Monday, September 26, 2011
(December 1961, U.S.)
If film history has proven one thing, it's proven that just about any historical epic starring Charlton Heston is going a successful, spectacular screen experience. Anthony Mann's story of the life of the Christian Castilian knight Don Rodrigo Diaz de Vivar (played by Heston), called "El Cid", who in the 11th Century fought the North African Almoravides and ultimately contributed to the unification of Spain, is filled with all the widescreen spectacle, action and romance that will please any true film lover.
One of the first things we immediately learn about Rodrigo is that although his intentions always seem noble enough, he is constantly a provoking instigator. In the beginning, while simply on route to see his beloved future bride Doña Jimena (played by the Italian beauty Sophia Loren), he becomes involved in a battle against an army of the Moors. Rodrigo releases several captured Emir prisoners on the condition that they never again attack King Ferdinand of Castile. For this act he's accused of treason against the King by Jimena's father, Count Gormaz. Rodrigo kills Gormaz in defense of his family honor and his true love (temporarily) becomes his true enemy. Not for long, though - she'll love him again. As cliche might expect, when the King dies, his two sons immediately go to war to see who will ultimately claim the rightful throne. In a plot right out of HAMLET, the eldest son King Sancho is king only for a short time until he's assassinated by his younger brother Alfonso's doing (you see - I told you that it's BROTHERS that always seem to want to kill each other!). In a particularly intruiging scene, Rodrigo commits another bold act of defiance when he publicly challanges King Alfonso during the royal coronation to swear on the Holy Books that he had no part in his brother's killing. He does convincingly, but we as the viewer no better and we know that a Prince who has stolen the power needed to become King is, indeed, a dangerous man.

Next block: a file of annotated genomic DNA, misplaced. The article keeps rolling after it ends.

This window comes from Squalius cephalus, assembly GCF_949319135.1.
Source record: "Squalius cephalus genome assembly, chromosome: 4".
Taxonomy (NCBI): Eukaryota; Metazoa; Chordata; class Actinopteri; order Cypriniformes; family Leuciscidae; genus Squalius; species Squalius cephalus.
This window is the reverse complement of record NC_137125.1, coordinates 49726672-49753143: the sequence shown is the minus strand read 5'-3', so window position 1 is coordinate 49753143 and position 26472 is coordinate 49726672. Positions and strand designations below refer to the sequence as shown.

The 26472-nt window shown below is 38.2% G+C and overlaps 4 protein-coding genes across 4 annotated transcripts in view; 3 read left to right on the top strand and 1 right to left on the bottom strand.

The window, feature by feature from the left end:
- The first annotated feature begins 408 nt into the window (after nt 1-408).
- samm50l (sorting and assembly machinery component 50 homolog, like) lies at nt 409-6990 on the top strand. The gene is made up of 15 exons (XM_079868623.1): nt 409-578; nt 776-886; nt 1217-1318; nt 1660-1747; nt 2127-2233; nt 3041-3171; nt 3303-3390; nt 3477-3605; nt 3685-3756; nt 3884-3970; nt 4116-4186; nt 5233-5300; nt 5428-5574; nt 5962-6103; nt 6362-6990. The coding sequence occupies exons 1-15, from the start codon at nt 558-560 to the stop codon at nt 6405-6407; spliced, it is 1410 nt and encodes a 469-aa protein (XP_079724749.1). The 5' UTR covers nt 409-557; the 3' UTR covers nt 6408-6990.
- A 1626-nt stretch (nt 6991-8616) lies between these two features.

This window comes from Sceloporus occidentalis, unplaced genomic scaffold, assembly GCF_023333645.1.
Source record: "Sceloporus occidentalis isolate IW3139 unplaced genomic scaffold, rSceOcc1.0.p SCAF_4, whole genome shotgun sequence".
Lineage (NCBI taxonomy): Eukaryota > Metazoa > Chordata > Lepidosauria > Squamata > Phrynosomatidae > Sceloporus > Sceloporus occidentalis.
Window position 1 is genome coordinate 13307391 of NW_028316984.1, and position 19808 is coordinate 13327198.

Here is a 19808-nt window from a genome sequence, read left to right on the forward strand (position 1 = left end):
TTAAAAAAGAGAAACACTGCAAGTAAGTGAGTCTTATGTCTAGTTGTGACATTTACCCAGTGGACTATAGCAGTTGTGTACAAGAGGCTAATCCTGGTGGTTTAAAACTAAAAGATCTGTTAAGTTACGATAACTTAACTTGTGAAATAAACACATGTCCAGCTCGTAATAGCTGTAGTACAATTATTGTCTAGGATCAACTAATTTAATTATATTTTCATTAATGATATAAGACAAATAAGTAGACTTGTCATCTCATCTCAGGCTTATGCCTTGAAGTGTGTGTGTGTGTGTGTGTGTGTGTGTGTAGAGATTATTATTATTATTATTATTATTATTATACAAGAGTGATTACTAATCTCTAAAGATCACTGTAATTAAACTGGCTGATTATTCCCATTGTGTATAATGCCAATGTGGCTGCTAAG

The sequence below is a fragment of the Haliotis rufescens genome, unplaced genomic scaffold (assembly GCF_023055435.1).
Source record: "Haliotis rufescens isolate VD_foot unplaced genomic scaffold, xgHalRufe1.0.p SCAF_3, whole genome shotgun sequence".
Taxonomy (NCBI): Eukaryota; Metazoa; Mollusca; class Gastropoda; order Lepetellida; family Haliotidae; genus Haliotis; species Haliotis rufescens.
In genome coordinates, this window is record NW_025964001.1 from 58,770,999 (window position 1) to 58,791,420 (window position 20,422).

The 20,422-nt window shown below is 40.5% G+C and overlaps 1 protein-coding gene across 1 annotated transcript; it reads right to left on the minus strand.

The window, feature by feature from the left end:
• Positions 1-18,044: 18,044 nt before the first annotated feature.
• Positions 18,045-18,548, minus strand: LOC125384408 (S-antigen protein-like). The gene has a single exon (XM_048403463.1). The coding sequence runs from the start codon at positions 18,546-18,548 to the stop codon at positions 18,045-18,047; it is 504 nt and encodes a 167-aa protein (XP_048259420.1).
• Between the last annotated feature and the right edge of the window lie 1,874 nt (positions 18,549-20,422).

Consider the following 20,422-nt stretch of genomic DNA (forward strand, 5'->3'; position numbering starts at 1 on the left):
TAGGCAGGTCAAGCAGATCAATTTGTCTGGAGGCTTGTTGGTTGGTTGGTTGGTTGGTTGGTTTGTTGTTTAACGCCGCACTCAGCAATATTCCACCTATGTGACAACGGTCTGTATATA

Another sequence I've always found impossible to ignore is the moment before the final battle when we alreay know that Rodrigo is dead. However, in order to give his army the proper inspiration and morale, and to also disuade and push the enemy back into the sea, he is positioned on his horse with his eyes wide open in order to give the appearance that he's alive, strong and ready to do battle. It's a deception that grabs your attention and makes your own eyes open just a little bit wider.
EL CID can sit proudly alongside a line of epic films of history, battle and romance that include the likes of BEN-HUR (1959), SPARTACUS (1960) and even GLADIATOR (2000). When I watch a film like this, even while I'm enjoying it immensely, I still find myself drifting off into a fantasy of having been around back in the day to have been able to see it on the big screen during it's exclusive roadshow engagements. THIS was a period of cinema history that I consider quite underated. It was also the period of cinema history that just started to usher in the beginning of the end for the entire Hollywood studio system of the 1960s. But that's another piece of history.
Favorite line or dialogue:
King Alfonso: "Rodrigo of Vivar, called the Cid, why do you alone refuse me fealty?"
Rodrigo Diaz: "Sire, all those you see here, though none dare say so, harbor the suspicion that you may have counseled your own brother's death. Unless you can prove your innocence, you will have no loyal subjects. Your kingdom will be torn by doubt. Thus, I cannot give you fealty, nor own you as my liege."
Alfonso: "What will satisfy you of my innocence?"
Rodrigo: "Your oath upon the Holy Books!"
Alfonso: "You would ask me to swear?"
Rodrigo: "Sire, I DO ask it!"
Alfonso: "Very well!"
Rodrigo: "Will you swear that you had no part in the ordering of King Sancho's death?"
Alsonso: "I so swear!"
Rodrigo: "Do you swear that you had no part by way of COUNSEL in King Sancho's death?"
Alfonso: "I so swear!"
Rodrigo: "Do you swear that you had no part by way of DESIGN in King Sancho's death?"
Alfonso: "I swear it!"
Rodrigo: "If you are foresworn, may you die such a death as your brother did! Struck from behind by the hand of a traitor! Say, "Amen'!"
Alfonso: "You press me too far, Rodrigo!"
Rodrigo: "Say 'Amen'!"